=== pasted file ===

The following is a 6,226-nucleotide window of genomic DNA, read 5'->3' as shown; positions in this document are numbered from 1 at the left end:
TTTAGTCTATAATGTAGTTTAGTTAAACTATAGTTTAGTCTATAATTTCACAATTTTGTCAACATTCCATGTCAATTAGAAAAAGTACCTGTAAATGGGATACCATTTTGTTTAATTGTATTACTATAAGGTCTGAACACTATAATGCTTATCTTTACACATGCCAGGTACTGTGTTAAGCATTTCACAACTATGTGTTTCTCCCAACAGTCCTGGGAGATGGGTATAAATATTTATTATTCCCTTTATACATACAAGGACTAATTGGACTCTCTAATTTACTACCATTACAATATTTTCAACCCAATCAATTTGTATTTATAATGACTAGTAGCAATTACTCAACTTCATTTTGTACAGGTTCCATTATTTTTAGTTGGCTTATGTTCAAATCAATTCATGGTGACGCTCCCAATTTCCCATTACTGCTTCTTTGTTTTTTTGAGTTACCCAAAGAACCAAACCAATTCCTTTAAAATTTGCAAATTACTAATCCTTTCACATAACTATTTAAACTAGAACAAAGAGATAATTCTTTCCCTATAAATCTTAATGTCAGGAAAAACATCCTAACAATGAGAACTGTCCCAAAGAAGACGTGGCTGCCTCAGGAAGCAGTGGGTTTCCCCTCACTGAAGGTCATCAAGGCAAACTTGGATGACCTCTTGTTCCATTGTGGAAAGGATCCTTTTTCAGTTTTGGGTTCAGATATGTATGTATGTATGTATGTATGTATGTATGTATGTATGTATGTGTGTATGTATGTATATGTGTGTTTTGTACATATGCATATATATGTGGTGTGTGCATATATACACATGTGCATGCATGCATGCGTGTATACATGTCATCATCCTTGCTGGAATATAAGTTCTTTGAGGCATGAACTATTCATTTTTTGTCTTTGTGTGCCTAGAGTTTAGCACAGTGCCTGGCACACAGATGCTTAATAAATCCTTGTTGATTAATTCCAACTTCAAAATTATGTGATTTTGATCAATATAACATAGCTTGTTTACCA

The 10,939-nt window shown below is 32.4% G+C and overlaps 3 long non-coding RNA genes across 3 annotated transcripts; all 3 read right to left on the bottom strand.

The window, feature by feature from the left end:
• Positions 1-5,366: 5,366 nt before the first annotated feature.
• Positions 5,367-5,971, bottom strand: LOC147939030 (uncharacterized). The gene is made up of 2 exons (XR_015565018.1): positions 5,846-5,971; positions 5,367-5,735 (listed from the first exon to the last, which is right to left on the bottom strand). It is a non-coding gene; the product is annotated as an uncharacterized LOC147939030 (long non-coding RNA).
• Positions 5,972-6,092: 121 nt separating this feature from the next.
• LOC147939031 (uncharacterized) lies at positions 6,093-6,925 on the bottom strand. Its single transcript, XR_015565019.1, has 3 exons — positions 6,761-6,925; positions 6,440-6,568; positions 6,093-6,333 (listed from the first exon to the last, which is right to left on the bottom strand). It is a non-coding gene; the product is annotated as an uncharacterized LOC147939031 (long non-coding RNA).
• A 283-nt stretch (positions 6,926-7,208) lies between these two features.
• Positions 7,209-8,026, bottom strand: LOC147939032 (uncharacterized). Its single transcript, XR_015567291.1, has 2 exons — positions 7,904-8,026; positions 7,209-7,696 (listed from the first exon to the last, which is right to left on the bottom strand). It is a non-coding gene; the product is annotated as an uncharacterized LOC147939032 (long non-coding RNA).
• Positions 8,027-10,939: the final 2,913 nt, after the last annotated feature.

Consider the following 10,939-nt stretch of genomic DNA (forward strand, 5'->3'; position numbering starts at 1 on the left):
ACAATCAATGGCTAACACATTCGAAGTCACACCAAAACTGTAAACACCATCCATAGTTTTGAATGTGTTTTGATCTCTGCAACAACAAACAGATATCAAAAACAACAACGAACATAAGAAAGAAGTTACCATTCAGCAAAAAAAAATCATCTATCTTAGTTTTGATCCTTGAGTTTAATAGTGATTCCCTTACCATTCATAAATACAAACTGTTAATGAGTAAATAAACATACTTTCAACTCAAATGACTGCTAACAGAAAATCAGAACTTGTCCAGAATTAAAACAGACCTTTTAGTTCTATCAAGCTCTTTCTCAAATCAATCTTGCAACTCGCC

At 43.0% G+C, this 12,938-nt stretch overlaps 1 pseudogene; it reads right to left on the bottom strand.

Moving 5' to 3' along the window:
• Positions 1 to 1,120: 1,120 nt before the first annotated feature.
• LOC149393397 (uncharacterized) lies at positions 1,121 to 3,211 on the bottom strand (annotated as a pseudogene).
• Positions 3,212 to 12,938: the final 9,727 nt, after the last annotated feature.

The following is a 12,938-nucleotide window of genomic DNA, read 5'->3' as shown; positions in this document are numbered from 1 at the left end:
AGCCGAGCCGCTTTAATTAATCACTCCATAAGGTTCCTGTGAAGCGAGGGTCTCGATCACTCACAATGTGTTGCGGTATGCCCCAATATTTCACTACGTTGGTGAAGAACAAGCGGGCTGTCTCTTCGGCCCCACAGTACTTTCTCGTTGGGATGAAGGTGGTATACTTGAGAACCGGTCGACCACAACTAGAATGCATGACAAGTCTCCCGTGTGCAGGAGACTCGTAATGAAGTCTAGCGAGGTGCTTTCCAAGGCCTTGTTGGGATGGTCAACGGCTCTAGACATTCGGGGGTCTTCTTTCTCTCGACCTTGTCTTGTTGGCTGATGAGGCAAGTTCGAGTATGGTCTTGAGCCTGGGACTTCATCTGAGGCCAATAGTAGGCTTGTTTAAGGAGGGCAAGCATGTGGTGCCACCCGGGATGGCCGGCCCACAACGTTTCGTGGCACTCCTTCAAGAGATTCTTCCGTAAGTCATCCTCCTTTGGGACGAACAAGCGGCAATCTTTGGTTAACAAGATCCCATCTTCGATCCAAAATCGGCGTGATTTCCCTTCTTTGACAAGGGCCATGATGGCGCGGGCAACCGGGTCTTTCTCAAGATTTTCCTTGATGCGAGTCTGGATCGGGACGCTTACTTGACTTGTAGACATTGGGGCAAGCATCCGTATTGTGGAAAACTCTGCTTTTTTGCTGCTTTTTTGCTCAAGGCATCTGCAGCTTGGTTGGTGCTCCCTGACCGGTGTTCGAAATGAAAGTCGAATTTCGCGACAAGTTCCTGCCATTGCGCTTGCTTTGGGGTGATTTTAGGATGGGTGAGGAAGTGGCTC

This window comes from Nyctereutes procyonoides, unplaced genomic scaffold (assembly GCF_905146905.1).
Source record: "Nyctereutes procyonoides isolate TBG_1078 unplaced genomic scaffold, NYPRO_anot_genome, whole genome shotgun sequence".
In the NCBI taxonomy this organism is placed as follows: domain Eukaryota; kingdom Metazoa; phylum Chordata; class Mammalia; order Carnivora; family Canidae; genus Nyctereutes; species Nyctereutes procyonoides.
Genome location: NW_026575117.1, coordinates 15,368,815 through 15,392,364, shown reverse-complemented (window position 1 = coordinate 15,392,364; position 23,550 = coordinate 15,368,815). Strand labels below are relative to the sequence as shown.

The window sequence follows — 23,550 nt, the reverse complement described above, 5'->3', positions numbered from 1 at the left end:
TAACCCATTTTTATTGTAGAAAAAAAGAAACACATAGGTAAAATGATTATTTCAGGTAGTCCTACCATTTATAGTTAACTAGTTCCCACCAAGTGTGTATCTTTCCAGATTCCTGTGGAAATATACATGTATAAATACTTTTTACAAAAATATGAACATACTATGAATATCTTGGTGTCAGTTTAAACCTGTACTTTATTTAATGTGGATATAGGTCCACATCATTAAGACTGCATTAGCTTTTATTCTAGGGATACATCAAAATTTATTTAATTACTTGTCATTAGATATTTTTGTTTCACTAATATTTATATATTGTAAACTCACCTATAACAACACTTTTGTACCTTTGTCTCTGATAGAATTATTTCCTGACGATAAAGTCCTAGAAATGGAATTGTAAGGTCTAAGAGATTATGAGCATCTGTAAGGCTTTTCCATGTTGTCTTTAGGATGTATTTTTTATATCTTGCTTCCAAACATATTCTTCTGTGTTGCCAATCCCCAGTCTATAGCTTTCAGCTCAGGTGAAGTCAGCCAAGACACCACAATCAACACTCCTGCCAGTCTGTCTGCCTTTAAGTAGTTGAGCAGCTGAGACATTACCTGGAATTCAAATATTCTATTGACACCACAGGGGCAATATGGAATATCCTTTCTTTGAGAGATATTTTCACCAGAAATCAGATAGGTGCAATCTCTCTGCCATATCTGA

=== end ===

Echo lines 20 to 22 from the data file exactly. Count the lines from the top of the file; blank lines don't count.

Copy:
AGCCGAGCCGCTTTAATTAATCACTCCATAAGGTTCCTGTGAAGCGAGGGTCTCGATCACTCACAATGTGTTGCGGTATGCCCCAATATTTCACTACGTTGGTGAAGAACAAGCGGGCTGTCTCTTCGGCCCCACAGTACTTTCTCGTTGGGATGAAGGTGGTATACTTGAGAACCGGTCGACCACAACTAGAATGCATGACAAGTCTCCCGTGTGCAGGAGACTCGTAATGAAGTCTAGCGAGGTGCTTTCCAAGGCCTTGTTGGGATGGTCAACGGCTCTAGACATTCGGGGGTCTTCTTTCTCTCGACCTTGTCTTGTTGGCTGATGAGGCAAGTTCGAGTATGGTCTTGAGCCTGGGACTTCATCTGAGGCCAATAGTAGGCTTGTTTAAGGAGGGCAAGCATGTGGTGCCACCCGGGATGGCCGGCCCACAACGTTTCGTGGCACTCCTTCAAGAGATTCTTCCGTAAGTCATCCTCCTTTGGGACGAACAAGCGGCAATCTTTGGTTAACAAGATCCCATCTTCGATCCAAAATCGGCGTGATTTCCCTTCTTTGACAAGGGCCATGATGGCGCGGGCAACCGGGTCTTTCTCAAGATTTTCCTTGATGCGAGTCTGGATCGGGACGCTTACTTGACTTGTAGACATTGGGGCAAGCATCCGTATTGTGGAAAACTCTGCTTTTTTGCTGCTTTTTTGCTCAAGGCATCTGCAGCTTGGTTGGTGCTCCCTGACCGGTGTTCGAAATGAAAGTCGAATTTCGCGACAAGTTCCTGCCATTGCGCTTGCTTTGGGGTGATTTTAGGATGGGTGAGGAAGTGGCTC

This window comes from Nyctereutes procyonoides, unplaced genomic scaffold (assembly GCF_905146905.1).
Source record: "Nyctereutes procyonoides isolate TBG_1078 unplaced genomic scaffold, NYPRO_anot_genome, whole genome shotgun sequence".